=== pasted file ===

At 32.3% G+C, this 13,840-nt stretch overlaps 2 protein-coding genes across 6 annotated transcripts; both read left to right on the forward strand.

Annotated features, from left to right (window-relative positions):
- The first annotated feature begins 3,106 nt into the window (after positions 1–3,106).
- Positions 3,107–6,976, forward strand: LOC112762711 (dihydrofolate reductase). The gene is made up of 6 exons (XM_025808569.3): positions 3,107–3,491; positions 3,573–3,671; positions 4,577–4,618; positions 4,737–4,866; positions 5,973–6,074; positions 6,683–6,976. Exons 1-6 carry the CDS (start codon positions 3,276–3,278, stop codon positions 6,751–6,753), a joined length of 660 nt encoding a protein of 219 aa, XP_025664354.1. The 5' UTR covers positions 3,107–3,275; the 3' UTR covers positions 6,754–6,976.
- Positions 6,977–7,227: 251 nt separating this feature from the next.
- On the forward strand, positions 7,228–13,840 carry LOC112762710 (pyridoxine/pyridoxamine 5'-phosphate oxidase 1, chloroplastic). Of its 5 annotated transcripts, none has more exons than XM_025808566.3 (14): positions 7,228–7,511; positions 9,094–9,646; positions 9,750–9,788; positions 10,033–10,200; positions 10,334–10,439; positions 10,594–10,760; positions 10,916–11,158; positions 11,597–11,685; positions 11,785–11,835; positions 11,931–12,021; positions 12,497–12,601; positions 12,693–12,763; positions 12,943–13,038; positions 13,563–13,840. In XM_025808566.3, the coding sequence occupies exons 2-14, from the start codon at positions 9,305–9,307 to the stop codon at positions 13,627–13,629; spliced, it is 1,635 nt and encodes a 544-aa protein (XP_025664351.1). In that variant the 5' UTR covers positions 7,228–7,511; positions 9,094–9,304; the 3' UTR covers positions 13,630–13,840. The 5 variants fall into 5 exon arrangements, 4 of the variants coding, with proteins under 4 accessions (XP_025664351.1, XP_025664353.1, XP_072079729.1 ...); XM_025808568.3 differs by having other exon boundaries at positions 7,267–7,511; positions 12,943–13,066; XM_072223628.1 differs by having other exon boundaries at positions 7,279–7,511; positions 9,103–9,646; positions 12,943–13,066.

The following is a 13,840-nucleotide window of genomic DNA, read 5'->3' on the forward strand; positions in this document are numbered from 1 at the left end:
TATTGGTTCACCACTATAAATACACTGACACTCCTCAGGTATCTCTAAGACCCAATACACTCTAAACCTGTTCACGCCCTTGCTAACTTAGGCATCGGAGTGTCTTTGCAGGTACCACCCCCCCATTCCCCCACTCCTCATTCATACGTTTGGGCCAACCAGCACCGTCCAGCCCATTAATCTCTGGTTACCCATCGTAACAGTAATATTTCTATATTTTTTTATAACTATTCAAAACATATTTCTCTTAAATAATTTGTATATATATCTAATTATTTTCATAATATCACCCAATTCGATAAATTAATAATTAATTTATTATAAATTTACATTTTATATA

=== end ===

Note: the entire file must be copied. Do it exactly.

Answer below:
At 32.3% G+C, this 13,840-nt stretch overlaps 2 protein-coding genes across 6 annotated transcripts; both read left to right on the forward strand.

Annotated features, from left to right (window-relative positions):
- The first annotated feature begins 3,106 nt into the window (after positions 1–3,106).
- Positions 3,107–6,976, forward strand: LOC112762711 (dihydrofolate reductase). The gene is made up of 6 exons (XM_025808569.3): positions 3,107–3,491; positions 3,573–3,671; positions 4,577–4,618; positions 4,737–4,866; positions 5,973–6,074; positions 6,683–6,976. Exons 1-6 carry the CDS (start codon positions 3,276–3,278, stop codon positions 6,751–6,753), a joined length of 660 nt encoding a protein of 219 aa, XP_025664354.1. The 5' UTR covers positions 3,107–3,275; the 3' UTR covers positions 6,754–6,976.
- Positions 6,977–7,227: 251 nt separating this feature from the next.
- On the forward strand, positions 7,228–13,840 carry LOC112762710 (pyridoxine/pyridoxamine 5'-phosphate oxidase 1, chloroplastic). Of its 5 annotated transcripts, none has more exons than XM_025808566.3 (14): positions 7,228–7,511; positions 9,094–9,646; positions 9,750–9,788; positions 10,033–10,200; positions 10,334–10,439; positions 10,594–10,760; positions 10,916–11,158; positions 11,597–11,685; positions 11,785–11,835; positions 11,931–12,021; positions 12,497–12,601; positions 12,693–12,763; positions 12,943–13,038; positions 13,563–13,840. In XM_025808566.3, the coding sequence occupies exons 2-14, from the start codon at positions 9,305–9,307 to the stop codon at positions 13,627–13,629; spliced, it is 1,635 nt and encodes a 544-aa protein (XP_025664351.1). In that variant the 5' UTR covers positions 7,228–7,511; positions 9,094–9,304; the 3' UTR covers positions 13,630–13,840. The 5 variants fall into 5 exon arrangements, 4 of the variants coding, with proteins under 4 accessions (XP_025664351.1, XP_025664353.1, XP_072079729.1 ...); XM_025808568.3 differs by having other exon boundaries at positions 7,267–7,511; positions 12,943–13,066; XM_072223628.1 differs by having other exon boundaries at positions 7,279–7,511; positions 9,103–9,646; positions 12,943–13,066.

The following is a 13,840-nucleotide window of genomic DNA, read 5'->3' on the forward strand; positions in this document are numbered from 1 at the left end:
TATTGGTTCACCACTATAAATACACTGACACTCCTCAGGTATCTCTAAGACCCAATACACTCTAAACCTGTTCACGCCCTTGCTAACTTAGGCATCGGAGTGTCTTTGCAGGTACCACCCCCCCATTCCCCCACTCCTCATTCATACGTTTGGGCCAACCAGCACCGTCCAGCCCATTAATCTCTGGTTACCCATCGTAACAGTAATATTTCTATATTTTTTTATAACTATTCAAAACATATTTCTCTTAAATAATTTGTATATATATCTAATTATTTTCATAATATCACCCAATTCGATAAATTAATAATTAATTTATTATAAATTTACATTTTATATA